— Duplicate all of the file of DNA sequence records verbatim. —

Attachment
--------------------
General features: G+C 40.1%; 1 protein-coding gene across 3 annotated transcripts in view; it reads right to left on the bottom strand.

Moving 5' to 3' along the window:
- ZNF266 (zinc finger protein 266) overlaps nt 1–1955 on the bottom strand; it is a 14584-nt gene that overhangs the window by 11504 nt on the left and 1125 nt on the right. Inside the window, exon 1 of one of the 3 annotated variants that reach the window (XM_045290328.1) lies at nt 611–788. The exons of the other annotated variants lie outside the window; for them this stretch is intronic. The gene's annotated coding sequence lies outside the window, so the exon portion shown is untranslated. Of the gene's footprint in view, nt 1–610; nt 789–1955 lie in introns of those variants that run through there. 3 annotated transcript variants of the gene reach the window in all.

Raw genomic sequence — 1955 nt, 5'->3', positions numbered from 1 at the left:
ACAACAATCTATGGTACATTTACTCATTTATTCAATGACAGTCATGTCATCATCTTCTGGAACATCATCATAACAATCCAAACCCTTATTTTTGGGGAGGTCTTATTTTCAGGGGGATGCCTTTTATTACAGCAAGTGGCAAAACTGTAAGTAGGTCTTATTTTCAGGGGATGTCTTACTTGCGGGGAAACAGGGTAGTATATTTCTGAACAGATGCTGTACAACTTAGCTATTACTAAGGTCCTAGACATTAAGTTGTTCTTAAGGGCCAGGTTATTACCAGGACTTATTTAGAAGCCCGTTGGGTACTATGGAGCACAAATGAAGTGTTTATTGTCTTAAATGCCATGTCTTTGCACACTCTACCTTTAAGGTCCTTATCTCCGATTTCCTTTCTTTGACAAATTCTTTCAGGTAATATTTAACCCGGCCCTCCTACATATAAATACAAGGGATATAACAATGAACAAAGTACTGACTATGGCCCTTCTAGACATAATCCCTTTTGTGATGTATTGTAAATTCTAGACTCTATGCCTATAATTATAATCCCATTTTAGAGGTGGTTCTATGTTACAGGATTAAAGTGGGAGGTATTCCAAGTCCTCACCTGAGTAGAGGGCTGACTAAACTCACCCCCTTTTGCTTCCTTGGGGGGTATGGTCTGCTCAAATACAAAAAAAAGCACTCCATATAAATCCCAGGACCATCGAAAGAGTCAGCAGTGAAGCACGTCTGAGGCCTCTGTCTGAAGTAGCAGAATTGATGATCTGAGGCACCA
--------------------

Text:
General features: G+C 40.1%; 1 protein-coding gene across 3 annotated transcripts in view; it reads right to left on the bottom strand.

Moving 5' to 3' along the window:
- ZNF266 (zinc finger protein 266) overlaps nt 1–1955 on the bottom strand; it is a 14584-nt gene that overhangs the window by 11504 nt on the left and 1125 nt on the right. Inside the window, exon 1 of one of the 3 annotated variants that reach the window (XM_045290328.1) lies at nt 611–788. The exons of the other annotated variants lie outside the window; for them this stretch is intronic. The gene's annotated coding sequence lies outside the window, so the exon portion shown is untranslated. Of the gene's footprint in view, nt 1–610; nt 789–1955 lie in introns of those variants that run through there. 3 annotated transcript variants of the gene reach the window in all.

Raw genomic sequence — 1955 nt, 5'->3', positions numbered from 1 at the left:
ACAACAATCTATGGTACATTTACTCATTTATTCAATGACAGTCATGTCATCATCTTCTGGAACATCATCATAACAATCCAAACCCTTATTTTTGGGGAGGTCTTATTTTCAGGGGGATGCCTTTTATTACAGCAAGTGGCAAAACTGTAAGTAGGTCTTATTTTCAGGGGATGTCTTACTTGCGGGGAAACAGGGTAGTATATTTCTGAACAGATGCTGTACAACTTAGCTATTACTAAGGTCCTAGACATTAAGTTGTTCTTAAGGGCCAGGTTATTACCAGGACTTATTTAGAAGCCCGTTGGGTACTATGGAGCACAAATGAAGTGTTTATTGTCTTAAATGCCATGTCTTTGCACACTCTACCTTTAAGGTCCTTATCTCCGATTTCCTTTCTTTGACAAATTCTTTCAGGTAATATTTAACCCGGCCCTCCTACATATAAATACAAGGGATATAACAATGAACAAAGTACTGACTATGGCCCTTCTAGACATAATCCCTTTTGTGATGTATTGTAAATTCTAGACTCTATGCCTATAATTATAATCCCATTTTAGAGGTGGTTCTATGTTACAGGATTAAAGTGGGAGGTATTCCAAGTCCTCACCTGAGTAGAGGGCTGACTAAACTCACCCCCTTTTGCTTCCTTGGGGGGTATGGTCTGCTCAAATACAAAAAAAAGCACTCCATATAAATCCCAGGACCATCGAAAGAGTCAGCAGTGAAGCACGTCTGAGGCCTCTGTCTGAAGTAGCAGAATTGATGATCTGAGGCACCA